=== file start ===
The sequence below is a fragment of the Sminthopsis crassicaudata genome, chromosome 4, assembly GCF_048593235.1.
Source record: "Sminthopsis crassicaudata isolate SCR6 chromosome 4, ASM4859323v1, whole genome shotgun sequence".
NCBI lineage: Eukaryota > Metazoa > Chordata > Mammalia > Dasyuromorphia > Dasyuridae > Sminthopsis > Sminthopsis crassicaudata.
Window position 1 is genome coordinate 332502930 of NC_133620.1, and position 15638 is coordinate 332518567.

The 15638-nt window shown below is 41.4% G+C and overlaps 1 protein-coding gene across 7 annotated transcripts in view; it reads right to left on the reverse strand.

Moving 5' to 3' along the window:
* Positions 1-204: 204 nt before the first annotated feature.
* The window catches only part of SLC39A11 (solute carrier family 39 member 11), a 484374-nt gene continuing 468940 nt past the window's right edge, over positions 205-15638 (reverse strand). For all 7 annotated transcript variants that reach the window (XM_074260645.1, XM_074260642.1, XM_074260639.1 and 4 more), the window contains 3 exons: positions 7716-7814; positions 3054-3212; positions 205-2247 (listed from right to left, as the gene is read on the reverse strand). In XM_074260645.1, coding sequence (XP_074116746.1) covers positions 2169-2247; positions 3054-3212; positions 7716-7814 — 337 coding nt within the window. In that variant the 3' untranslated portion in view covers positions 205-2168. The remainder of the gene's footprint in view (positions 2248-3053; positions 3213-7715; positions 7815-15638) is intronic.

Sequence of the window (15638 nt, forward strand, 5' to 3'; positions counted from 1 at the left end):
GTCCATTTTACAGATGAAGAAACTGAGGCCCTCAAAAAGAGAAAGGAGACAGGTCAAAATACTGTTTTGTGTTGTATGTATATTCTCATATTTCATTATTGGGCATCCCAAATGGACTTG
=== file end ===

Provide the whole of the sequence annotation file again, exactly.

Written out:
The sequence below is a fragment of the Sminthopsis crassicaudata genome, chromosome 4, assembly GCF_048593235.1.
Source record: "Sminthopsis crassicaudata isolate SCR6 chromosome 4, ASM4859323v1, whole genome shotgun sequence".
NCBI lineage: Eukaryota > Metazoa > Chordata > Mammalia > Dasyuromorphia > Dasyuridae > Sminthopsis > Sminthopsis crassicaudata.
Window position 1 is genome coordinate 332502930 of NC_133620.1, and position 15638 is coordinate 332518567.

The 15638-nt window shown below is 41.4% G+C and overlaps 1 protein-coding gene across 7 annotated transcripts in view; it reads right to left on the reverse strand.

Moving 5' to 3' along the window:
* Positions 1-204: 204 nt before the first annotated feature.
* The window catches only part of SLC39A11 (solute carrier family 39 member 11), a 484374-nt gene continuing 468940 nt past the window's right edge, over positions 205-15638 (reverse strand). For all 7 annotated transcript variants that reach the window (XM_074260645.1, XM_074260642.1, XM_074260639.1 and 4 more), the window contains 3 exons: positions 7716-7814; positions 3054-3212; positions 205-2247 (listed from right to left, as the gene is read on the reverse strand). In XM_074260645.1, coding sequence (XP_074116746.1) covers positions 2169-2247; positions 3054-3212; positions 7716-7814 — 337 coding nt within the window. In that variant the 3' untranslated portion in view covers positions 205-2168. The remainder of the gene's footprint in view (positions 2248-3053; positions 3213-7715; positions 7815-15638) is intronic.

Sequence of the window (15638 nt, forward strand, 5' to 3'; positions counted from 1 at the left end):
GTCCATTTTACAGATGAAGAAACTGAGGCCCTCAAAAAGAGAAAGGAGACAGGTCAAAATACTGTTTTGTGTTGTATGTATATTCTCATATTTCATTATTGGGCATCCCAAATGGACTTG